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Community partnerships for research and solutions

This post is by Leanne Chukoskie, Ph.D. Dr. Chukoskie is the Asst. Director Science Communication and Special Projects at Autism Speaks and Asst. Project Scientist, Institute for Neural Computation, UCSD.

Having not previously interacted with the National Institutes of Environmental Health Sciences (NIEHS), I didn’t know what to expect.  I must admit a tendency to equate the National Institutes of Health with the pinnacle of ivory tower research and a somewhat “stuffy” perspective on science. I could not have been more off base in describing the inaugural meeting of the Partners in Environmental Public Health (PEPH).

The initiative aims to bring together academia and community stakeholders as partners in improving environmental health, and this was clearly a charge that the leadership and participants took seriously (read a description of the meeting).  The passion of the people participating in this meeting was palpable. Many of the community organizers and research partners in attendance have been seeking solutions for local environmental problems for years. Spontaneous applause and whoops from the audience erupted in response to community-empowering comments or discussion. This wasn’t your typical scientific conference! After each discussion session, the moderators had to actively intervene to end the questions and suggest that the conversation continue over the next break, lest we get horribly off our time schedule.

At the meeting my colleague, Alycia Halladay, and I conversed with other public health advocates about what we and other organizations are doing to disseminate research findings to members of the community. How were we learning what issues concern the community most? How do we use that information to address those concerns? How are we delivering scientific information about autism to the public and are they “getting it”? These other groups wanted to learn from us, and we from them.

We learned about an exceptional program that trained portreros (trusted communicators in the local Hispanic community) in various aspects of environmental science understanding using hands-on science demonstrations. The portreros then met with other members of their community to convey needed information about local environmental risks surrounding a superfund clean-up site. Could we develop the resources to train our team of volunteer Science Ambassadors at Autism Speaks similarly?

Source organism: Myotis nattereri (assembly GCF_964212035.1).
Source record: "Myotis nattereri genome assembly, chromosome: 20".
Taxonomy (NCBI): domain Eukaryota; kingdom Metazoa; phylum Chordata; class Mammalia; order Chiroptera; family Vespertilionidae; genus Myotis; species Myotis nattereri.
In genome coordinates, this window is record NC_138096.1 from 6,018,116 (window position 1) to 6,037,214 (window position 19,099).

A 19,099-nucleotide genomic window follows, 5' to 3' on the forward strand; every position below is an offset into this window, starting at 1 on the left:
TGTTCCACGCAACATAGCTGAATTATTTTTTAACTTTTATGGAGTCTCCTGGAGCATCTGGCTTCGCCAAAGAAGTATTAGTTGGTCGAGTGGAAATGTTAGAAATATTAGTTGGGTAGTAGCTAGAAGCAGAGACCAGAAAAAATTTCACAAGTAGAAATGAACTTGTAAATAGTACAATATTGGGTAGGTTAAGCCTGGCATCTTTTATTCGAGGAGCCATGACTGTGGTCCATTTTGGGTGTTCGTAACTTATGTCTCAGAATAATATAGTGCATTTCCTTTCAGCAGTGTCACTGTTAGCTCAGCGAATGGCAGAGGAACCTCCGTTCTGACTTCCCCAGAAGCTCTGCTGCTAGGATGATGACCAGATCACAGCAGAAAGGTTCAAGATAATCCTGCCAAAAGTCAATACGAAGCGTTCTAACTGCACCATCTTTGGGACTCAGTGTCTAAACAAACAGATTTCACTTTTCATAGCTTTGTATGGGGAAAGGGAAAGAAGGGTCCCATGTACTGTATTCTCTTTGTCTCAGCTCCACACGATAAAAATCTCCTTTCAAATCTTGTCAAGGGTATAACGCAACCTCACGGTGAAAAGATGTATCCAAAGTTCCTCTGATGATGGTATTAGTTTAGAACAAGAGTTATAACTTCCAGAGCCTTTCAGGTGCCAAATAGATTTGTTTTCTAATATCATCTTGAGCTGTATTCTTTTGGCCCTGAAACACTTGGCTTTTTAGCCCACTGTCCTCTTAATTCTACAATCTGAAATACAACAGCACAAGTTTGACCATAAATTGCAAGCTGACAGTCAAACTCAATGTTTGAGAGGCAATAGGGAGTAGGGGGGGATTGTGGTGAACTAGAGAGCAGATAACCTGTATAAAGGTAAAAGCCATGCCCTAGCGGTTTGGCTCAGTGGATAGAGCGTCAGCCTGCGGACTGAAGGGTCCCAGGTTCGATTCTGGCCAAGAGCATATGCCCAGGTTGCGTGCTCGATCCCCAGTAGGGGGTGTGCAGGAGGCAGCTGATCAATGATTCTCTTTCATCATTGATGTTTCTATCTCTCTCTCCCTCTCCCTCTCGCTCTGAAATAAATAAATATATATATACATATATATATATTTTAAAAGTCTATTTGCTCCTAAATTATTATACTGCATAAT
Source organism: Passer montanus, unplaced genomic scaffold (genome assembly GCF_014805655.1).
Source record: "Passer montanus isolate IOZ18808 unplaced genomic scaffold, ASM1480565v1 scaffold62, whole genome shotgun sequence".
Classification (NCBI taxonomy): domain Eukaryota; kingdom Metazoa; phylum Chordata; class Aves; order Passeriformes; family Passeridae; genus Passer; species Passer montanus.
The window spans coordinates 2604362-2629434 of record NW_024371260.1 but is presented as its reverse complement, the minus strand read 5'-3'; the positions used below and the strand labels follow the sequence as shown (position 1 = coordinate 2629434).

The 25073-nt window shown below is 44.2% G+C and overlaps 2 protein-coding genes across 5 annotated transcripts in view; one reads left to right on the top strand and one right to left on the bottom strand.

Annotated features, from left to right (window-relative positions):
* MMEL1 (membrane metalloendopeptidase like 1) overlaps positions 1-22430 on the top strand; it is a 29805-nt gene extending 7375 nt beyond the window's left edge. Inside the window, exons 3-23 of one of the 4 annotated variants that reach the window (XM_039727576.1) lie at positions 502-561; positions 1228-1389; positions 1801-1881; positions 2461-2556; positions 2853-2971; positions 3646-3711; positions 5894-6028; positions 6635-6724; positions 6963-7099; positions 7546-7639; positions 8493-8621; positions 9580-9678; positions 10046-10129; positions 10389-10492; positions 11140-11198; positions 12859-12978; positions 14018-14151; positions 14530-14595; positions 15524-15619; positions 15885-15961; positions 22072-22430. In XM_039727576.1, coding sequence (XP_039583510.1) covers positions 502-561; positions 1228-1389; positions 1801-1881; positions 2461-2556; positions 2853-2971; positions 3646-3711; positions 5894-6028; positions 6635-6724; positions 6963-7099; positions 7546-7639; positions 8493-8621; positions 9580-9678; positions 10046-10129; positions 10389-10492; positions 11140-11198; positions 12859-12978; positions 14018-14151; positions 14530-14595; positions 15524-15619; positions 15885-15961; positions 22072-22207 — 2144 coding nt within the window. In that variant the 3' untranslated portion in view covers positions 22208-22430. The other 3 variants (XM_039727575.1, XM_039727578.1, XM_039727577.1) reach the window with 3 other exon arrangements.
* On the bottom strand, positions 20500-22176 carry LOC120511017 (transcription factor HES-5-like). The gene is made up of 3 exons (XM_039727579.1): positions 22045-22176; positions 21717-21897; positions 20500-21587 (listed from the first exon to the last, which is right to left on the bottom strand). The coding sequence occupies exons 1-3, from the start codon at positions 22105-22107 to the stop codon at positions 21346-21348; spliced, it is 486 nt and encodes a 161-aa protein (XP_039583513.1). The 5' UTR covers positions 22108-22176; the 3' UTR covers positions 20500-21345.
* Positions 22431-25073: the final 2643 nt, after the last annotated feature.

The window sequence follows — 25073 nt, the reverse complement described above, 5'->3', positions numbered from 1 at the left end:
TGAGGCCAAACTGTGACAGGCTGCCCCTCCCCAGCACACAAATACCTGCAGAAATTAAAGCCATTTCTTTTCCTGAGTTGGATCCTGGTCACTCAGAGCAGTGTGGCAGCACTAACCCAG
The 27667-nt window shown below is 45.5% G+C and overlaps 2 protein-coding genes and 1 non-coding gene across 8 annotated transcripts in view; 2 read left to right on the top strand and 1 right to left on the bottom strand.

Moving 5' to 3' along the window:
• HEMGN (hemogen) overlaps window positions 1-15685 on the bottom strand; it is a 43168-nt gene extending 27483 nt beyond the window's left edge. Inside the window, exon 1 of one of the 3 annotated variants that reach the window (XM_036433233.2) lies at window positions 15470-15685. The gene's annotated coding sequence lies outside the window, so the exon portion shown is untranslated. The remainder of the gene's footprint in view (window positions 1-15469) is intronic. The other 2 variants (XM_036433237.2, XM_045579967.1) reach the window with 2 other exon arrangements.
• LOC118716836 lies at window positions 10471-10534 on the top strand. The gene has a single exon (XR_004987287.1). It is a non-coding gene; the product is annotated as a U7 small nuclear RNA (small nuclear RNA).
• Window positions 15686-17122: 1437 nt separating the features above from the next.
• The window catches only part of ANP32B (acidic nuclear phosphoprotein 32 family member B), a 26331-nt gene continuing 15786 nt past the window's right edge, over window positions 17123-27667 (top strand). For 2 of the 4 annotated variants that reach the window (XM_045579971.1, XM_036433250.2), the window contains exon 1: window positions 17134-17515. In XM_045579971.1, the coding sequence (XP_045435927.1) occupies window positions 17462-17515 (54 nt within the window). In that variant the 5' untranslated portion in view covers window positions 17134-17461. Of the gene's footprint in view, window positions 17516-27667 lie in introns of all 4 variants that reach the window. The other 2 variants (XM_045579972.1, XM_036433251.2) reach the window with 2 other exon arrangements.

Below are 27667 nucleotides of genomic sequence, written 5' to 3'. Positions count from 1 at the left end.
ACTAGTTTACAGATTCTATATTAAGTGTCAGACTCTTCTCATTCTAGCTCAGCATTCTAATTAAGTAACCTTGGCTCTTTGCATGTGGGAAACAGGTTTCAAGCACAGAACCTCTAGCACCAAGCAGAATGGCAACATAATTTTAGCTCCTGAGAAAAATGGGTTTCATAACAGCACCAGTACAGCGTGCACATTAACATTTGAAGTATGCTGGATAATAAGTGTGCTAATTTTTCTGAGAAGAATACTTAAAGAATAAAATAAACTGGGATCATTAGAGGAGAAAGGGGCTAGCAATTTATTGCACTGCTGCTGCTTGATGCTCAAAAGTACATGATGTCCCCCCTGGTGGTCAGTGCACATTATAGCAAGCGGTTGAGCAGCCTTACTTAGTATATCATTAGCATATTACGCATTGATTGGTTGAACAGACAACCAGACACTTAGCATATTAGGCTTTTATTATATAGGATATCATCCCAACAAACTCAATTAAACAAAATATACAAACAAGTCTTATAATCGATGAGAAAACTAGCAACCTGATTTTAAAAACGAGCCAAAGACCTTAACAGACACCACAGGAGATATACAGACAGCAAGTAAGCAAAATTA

We also heard an important presentation from Michael Yudell, Ph.D., M.P.H. of Drexel University who spoke about communicating autism research findings to the public in a clear, direct and useful manner. Citing the history of how “blame” has been used by different ways and different groups to identify the causes of autism, Dr. Yudell offered recommendations for improving the dissemination of research  based on a meeting organized at Drexel last year

It is in meetings like this is where the rubber meets the road.  There are so many areas of opportunity for autism, which is one of NIEHS’ priority areas of investigation, including opportunities for organizations and other community advocates to partner with academia and apply for grants. Most importantly, however, this initiative enjoys ongoing support from the government.. We look forward to making the most of the opportunities offered and working with you, the autism community, to make the changes we need most.

  1. Yvette Cenac
    April 29, 2010 at 7:43 pm

    There is a wonderful group of young performers that are putting on a fundraising show called Move For Autism in NYC. The producer is a high schooler named Nicole Javanna Johnson from the Professional Performers Art School in Manhattan. These phenomenal young artists are inspiring and have a wonderful commitment to Autism Speaks. I just thought that you all should know that.

  2. Katie Wright
    April 30, 2010 at 4:34 pm

    Leanne you really need to attend AutismOne in Chicago or the National Autism Association conference in FL or any of the many Defeat Autism Now conferences held throughout the US.

    You will learn more about envionmental science and autism there than anywhere else, I promise you. Autism Speaks also needs to make a much bigger effort connecting with families regarding environmental science and its impact on our kids. Thousands of parents and dozens of enviornmental science experts attend these conferences and there are many, many Q and As with whoops and hollering in the background. This is where grass roots lives.

    AS should fund scientific ambassadors to GO NOW to these conferernces. What people can learn at the NIH is so limited. Believe me, I been to many of those conferences and I know. Join us and attend a science conference w/ the community of families!

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